If a student makes steady progress in improving his or her cumulative GPA (i.e. all As and Bs and no Is or Ws), the probationary period may be extended by the Graduate School.
If a student has an I (incomplete) that becomes an F after 12 months, that semester’s GPA and the cumulative GPA will be recalculated. If, as a result, the GPA falls below 3.0, probation will not appear on the transcript. This occurrence can also shorten a student’s time on probation.
Exam and Defense Paperwork
Many graduate programs require comprehensive examinations, oral proposal defenses, and/or defenses of completed projects, theses, or dissertations. For every applicable student, graduate coordinators must file an Appointment of Supervisory or Examining Committee form with the Graduate School before the examination or defense takes place. This form lists the names of all graduate faculty members who will participate in the student’s examination, as well as the student’s name and information. The Graduate School will check the credentials of all the committee members before the Graduate School dean signs and approves the form; all listed faculty must have graduate faculty status, which can be obtained through the Graduate Council by submitting a Graduate Faculty Status Application Form.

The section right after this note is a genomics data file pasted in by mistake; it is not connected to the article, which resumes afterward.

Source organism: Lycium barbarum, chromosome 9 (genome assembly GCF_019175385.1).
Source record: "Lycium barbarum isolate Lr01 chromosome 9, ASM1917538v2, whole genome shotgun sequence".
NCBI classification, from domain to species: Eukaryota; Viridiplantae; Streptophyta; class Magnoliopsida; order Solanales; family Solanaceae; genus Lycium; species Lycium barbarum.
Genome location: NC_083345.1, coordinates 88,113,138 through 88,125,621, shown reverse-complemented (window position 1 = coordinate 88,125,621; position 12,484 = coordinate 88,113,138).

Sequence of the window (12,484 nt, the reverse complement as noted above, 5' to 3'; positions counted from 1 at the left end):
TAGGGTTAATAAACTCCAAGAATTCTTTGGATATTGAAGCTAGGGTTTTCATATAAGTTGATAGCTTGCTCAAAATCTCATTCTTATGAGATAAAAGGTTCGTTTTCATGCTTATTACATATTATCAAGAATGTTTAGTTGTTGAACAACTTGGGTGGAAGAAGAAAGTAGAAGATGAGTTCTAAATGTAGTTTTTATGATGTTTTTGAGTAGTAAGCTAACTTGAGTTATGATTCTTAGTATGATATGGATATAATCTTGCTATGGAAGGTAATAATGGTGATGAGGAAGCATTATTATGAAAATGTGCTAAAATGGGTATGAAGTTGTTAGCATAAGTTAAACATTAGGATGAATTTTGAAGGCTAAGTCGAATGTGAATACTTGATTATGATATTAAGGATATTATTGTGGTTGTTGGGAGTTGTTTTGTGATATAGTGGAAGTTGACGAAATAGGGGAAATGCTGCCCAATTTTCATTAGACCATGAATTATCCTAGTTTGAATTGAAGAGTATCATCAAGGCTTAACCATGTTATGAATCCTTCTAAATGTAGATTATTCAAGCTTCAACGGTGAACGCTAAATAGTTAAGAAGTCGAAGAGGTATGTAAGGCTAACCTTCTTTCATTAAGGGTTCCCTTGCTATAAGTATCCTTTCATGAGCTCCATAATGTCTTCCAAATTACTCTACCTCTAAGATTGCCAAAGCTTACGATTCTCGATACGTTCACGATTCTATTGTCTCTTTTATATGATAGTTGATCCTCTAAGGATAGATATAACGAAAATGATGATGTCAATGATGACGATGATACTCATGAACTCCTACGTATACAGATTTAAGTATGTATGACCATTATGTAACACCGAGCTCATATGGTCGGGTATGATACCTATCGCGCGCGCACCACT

After a graduate student successfully passes the oral examination or defense, the graduate coordinator must submit the Supervisory/Examination Committee Report form. To avoid delaying the student’s graduation, please submit the report to the Graduate School immediately following the exam(s) or defense so the Graduate School staff can process it in a timely manner.